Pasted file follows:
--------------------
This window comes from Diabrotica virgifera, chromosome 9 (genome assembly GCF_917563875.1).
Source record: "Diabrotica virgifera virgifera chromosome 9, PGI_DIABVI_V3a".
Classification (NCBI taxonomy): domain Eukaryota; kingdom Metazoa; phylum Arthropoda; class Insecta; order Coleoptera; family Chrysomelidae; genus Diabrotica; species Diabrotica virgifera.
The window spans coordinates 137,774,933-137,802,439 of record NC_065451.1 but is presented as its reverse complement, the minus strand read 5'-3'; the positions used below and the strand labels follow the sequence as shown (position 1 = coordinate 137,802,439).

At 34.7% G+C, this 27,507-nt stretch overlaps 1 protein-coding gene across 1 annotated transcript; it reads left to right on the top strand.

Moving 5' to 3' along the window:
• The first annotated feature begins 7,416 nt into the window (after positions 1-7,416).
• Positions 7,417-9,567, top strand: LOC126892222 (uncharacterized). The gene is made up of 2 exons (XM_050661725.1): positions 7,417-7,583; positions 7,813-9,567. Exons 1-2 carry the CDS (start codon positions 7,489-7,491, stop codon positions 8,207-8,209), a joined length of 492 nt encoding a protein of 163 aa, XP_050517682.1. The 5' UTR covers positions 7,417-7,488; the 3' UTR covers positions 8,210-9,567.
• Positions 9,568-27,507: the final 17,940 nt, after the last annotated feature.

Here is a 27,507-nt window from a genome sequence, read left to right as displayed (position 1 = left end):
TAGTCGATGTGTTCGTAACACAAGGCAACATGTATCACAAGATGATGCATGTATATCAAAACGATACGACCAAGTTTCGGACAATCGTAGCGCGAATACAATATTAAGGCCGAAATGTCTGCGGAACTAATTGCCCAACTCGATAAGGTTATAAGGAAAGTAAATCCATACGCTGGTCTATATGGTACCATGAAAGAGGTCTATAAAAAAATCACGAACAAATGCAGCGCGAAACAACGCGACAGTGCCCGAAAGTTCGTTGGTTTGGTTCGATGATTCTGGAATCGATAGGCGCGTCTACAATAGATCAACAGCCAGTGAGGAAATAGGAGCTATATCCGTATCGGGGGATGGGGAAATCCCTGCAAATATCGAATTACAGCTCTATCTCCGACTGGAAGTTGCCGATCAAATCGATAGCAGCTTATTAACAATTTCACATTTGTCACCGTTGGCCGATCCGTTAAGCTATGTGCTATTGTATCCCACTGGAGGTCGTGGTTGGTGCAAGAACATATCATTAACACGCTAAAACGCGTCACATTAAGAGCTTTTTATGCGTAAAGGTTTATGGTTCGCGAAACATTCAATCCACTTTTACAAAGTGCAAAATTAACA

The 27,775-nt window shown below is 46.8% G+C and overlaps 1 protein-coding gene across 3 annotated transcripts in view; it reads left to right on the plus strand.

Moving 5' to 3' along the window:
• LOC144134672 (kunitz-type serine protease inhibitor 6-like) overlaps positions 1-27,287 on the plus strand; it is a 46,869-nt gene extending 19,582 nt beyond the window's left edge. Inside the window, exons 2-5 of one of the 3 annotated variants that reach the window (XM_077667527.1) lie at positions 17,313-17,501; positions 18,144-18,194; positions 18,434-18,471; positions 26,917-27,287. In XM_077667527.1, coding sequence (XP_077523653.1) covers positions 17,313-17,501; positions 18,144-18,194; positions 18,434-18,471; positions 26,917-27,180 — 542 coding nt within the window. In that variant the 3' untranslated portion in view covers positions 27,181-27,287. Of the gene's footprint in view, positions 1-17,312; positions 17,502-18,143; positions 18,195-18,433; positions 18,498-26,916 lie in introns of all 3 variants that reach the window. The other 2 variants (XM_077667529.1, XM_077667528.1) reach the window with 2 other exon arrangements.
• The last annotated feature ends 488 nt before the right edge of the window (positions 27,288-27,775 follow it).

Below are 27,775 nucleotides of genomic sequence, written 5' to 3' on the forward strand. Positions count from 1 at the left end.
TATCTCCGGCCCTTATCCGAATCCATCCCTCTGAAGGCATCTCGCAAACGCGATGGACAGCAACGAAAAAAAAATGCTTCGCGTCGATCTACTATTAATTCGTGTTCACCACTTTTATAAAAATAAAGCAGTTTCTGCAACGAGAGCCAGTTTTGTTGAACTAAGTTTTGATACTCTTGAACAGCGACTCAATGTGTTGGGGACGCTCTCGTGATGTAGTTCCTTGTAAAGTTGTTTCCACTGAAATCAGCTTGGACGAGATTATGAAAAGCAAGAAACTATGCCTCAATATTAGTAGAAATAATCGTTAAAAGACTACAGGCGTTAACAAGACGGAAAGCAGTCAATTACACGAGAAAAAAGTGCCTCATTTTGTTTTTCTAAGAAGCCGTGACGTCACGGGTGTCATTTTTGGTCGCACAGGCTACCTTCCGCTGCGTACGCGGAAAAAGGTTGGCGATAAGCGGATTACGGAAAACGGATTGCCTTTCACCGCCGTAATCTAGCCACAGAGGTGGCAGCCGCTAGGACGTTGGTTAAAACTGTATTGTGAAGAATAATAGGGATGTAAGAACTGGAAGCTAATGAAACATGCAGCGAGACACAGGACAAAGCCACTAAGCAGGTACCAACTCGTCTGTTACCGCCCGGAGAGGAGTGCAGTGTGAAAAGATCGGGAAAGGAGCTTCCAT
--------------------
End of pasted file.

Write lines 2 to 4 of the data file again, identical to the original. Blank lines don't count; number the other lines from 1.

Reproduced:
Source record: "Diabrotica virgifera virgifera chromosome 9, PGI_DIABVI_V3a".
Classification (NCBI taxonomy): domain Eukaryota; kingdom Metazoa; phylum Arthropoda; class Insecta; order Coleoptera; family Chrysomelidae; genus Diabrotica; species Diabrotica virgifera.
The window spans coordinates 137,774,933-137,802,439 of record NC_065451.1 but is presented as its reverse complement, the minus strand read 5'-3'; the positions used below and the strand labels follow the sequence as shown (position 1 = coordinate 137,802,439).